Disease caused by Porcine Parvovirus (PPV) is restricted to the pregnant sow or gilt with the virus capable of infecting and destroying both embryos and foetuses.
It is the most common cause of what was traditionally called the Stillbirths Mummification Embryonic Death and Infertility (SMEDI) syndrome. Whilst once common as a clinical disease producing explosive outbreaks of litter loss, the application of highly effective vaccination programmes mean that now it is an uncommon problem.
Fig 3: Discharges are not a feature of PPV disease
Depending upon the stage of pregnancy at which the naïve sow becomes infected, the presenting signs will vary. If infection is spread into the uterus (either by the oral or venereal route) around the serving period, total loss of embryos can occur resulting in normal 3-week return to service. Slightly later infection will destroy early embryos, wholly or partially within the litter; this can produce an abnormal return to service or small litters if only some embryos are killed. Generally it is assumed that if less than 4 embryos are present at the attachment ('implantation') stage pregnancy will fail completely but very small litters (1 or 2 piglets) can be produced if embryonic death occurs after 14 day, but before skin and bone are formed at 30-35 days.
Later infection of the litter, once foetal structure is formed, leads to death of the foetuses and partial reabsorbtion creating mummification.
At no time during the infection process will the sow demonstrate any clinical systemic illness - PPV is a disease of the uterus and unborn litter only.
The virus will spread within the uterus from piglet to piglet resulting in the classic 'Parvo' litter of multiple but progressively larger mummified pigs (fig 1). Pigs infected very late in pregnancy may show no prenatal damage, but be born dead. In some cases this may be due to slow/disrupted farrowing leading to intra-partum deaths.
Where whole litter mummification has occurred there is no signal to start farrowing and a previously confirmed pregnant sow may 'bag up' but simply fail to farrow. She will not come on heat either.
Furthermore unlike some other infectious causes of reproductive failure in the pig (eg Aujeszky's Disease, PRRS) abortion of the litter is not a feature of PPV infection.
In naïve/unvaccinated herds two typical pictures can occur:
It should be noted that the following are very unlikely to be caused by PPV infection:
The classic picture of explosive disease (which can occur in an unvaccinated herd every 3 - 6 years) is virtually pathognomonic of PPV disease. Parvovirus can be demonstrated relatively easily within mummified foetuses. Care should be taken in interpreting serology from affected sows; a positive titre simply means that the sow has been exposed to the virus at some time previously - it does not necessarily mean that has caused a problem. Paired sera are needed to confirm disease by blood test alone. Identification of the virus within mummified foetuses will confirm the diagnosis. A wider range of other infectious agents should be considered when dealing with an outbreak of reproductive failure in the pig herd with the pattern described above. These include:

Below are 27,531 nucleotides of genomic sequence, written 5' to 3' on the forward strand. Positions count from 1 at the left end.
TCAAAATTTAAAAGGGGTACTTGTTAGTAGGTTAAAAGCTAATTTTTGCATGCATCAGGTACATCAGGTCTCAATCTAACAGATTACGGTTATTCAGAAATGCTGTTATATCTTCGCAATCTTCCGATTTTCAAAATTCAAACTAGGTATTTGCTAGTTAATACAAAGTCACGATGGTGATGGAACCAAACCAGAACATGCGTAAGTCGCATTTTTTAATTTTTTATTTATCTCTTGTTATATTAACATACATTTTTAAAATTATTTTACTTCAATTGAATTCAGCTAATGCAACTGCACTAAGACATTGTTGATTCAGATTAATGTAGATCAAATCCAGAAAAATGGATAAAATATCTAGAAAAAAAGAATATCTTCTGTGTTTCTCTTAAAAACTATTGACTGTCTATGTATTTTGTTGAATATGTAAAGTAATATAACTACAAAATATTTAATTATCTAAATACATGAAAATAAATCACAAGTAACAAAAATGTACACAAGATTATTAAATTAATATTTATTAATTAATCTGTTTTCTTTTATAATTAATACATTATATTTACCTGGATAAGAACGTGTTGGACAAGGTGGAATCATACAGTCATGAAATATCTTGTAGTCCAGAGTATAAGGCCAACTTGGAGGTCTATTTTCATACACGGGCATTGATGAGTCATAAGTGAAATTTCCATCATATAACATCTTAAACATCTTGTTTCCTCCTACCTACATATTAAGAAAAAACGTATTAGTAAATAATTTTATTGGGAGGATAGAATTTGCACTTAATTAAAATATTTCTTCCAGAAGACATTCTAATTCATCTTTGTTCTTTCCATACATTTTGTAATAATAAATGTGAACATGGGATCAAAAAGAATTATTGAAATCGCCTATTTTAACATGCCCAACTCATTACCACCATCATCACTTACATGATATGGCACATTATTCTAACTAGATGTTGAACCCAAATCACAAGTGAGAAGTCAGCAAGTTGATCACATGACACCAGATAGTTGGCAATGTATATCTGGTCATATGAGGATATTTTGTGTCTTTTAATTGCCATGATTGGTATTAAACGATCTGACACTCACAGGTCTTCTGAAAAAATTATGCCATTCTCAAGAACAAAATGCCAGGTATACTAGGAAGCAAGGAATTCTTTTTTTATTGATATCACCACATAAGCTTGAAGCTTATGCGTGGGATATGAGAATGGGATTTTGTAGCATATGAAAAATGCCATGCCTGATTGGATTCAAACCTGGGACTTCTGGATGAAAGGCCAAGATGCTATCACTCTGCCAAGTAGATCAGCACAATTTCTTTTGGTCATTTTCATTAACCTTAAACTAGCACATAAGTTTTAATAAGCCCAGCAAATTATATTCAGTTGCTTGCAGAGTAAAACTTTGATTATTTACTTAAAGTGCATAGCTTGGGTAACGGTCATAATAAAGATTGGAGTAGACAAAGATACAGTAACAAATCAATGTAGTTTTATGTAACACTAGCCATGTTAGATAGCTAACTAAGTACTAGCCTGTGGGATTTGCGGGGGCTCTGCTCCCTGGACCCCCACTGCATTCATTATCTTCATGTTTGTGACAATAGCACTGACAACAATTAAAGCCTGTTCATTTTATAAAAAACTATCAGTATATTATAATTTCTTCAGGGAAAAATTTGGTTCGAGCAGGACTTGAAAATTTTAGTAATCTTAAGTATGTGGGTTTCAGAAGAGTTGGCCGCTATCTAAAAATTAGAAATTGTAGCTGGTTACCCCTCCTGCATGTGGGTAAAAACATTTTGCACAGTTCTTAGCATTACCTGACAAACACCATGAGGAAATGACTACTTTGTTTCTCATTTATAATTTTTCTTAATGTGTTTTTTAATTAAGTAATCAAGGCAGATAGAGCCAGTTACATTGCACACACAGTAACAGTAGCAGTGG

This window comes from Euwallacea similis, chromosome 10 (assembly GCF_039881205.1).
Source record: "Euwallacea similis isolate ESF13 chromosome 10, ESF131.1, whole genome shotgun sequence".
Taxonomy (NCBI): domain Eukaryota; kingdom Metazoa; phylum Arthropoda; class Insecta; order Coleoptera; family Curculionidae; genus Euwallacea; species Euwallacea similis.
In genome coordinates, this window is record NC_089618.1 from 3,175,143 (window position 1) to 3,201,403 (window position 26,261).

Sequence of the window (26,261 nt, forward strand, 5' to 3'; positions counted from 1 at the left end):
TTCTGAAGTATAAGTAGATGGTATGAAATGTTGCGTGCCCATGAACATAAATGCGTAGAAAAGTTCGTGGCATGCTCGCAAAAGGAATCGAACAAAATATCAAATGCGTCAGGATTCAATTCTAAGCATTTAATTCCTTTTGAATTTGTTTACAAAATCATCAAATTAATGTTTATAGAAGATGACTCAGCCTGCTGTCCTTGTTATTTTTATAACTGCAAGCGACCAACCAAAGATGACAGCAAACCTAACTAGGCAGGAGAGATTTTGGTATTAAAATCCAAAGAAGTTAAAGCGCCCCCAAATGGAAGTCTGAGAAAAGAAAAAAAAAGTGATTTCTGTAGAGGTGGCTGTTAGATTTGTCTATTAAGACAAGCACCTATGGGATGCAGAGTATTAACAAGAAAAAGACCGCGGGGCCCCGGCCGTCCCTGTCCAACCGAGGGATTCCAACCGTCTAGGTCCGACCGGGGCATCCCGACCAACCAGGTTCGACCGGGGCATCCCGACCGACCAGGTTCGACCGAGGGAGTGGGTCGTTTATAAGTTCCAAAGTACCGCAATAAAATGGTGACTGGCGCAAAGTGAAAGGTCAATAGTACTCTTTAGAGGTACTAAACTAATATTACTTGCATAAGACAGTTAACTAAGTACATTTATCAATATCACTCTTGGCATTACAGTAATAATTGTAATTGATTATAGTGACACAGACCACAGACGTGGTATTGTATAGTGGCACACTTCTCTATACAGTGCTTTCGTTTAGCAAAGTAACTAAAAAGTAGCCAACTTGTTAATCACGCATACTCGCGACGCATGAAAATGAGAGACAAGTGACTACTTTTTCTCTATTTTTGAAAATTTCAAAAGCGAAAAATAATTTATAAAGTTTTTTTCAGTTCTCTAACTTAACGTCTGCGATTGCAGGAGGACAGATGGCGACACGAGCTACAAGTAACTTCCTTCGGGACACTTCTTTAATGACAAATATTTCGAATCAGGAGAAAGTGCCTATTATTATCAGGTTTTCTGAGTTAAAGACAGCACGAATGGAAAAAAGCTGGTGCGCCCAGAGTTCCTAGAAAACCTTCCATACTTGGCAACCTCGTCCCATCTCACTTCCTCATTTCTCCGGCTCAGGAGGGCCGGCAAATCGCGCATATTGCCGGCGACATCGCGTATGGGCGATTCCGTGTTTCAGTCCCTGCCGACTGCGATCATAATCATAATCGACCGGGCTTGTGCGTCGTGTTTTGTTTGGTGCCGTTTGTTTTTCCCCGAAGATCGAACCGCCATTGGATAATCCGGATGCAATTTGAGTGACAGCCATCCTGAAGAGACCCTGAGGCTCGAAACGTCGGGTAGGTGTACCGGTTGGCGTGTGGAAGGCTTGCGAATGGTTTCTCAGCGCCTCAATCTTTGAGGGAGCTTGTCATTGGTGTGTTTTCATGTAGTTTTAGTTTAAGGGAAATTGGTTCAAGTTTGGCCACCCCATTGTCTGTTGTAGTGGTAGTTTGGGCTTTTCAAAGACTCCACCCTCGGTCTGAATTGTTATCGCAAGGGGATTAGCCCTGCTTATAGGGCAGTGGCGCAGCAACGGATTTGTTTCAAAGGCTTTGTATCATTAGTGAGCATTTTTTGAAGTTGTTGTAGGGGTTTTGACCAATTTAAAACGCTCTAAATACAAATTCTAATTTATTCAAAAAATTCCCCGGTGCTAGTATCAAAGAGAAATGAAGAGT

Once an outbreak has started there is nothing that can be done to stop it. The first wave of sows returning to heat at an abnormal interval will coincide with infection of later pregnant sows where piglets will begin to mummify. They will appear 4-6 weeks later at farrowing.
The key to control of PPV disease is active prevention of infection at dangerous times (i.e. during pregnancy) by ensuring gilts are immune prior to service.
PPV is a very strong antigen and as such vaccines are highly effective. Furthermore, for practical purposes, natural infection leads to life-long protection. Thus a number of strategies can be applied:
Natural challenge can be achieved by active exposure of unserved gilts to weaner faeces up to 2 weeks prior to service as a form of controlled exposure to other agents for which no vaccine is available, known on the farm and should only occur under veterinary direction. Exposure of gilts to cull sows may also provide contact with virus although older immune animals are a poor and unreliable source of virus. PPV is a resilient virus which survives well in cool damp conditions; as such incomplete cleaning of gilt reception pens often provides exposure for successive batches of gilts. Immunity acquired by natural infection tends to be lifelong.
Boars do not suffer any clinical signs or semen damage from PPV infection. However, they can become infected, and the virus can be excreted in semen at lleast for a short period of time, potentially infecting naïve females that are mated/inseminated by him.
For this reason, some veterinarians advise 6 monthly vaccination of boars and such procedures are common practice in AI studs. It should be noted that vaccines do not specify use in boars and as such this practice involves off licence use and should not be done without specific veterinarian instruction.
Whilst an outbreak of PPV disease tends to last 3 to 4 months the overall impact of a typical disease problem can be to reduce overall sow productivity by 3-4 pigs per sow over a year. Clearly this means a devastating shortfall over this 3 to 4 month period. (It should be noted that once an individual sow or gilt has produced a 'Parvo' litter she would then be solidly immune and very unlikely to ever repeat the problem.)
For a 500-sow breeder/feeder farm affected by acute PPV disease a shortfall of 2000 piglets over a year equates to £70,000 losses against a maximum cost of a full vaccination programme of approximately £2,000/year.
It is therefore highly unwise to ignore this disease and any cost cutting without intensive serological monitoring and adjustment of vaccine requirements is a false economy.
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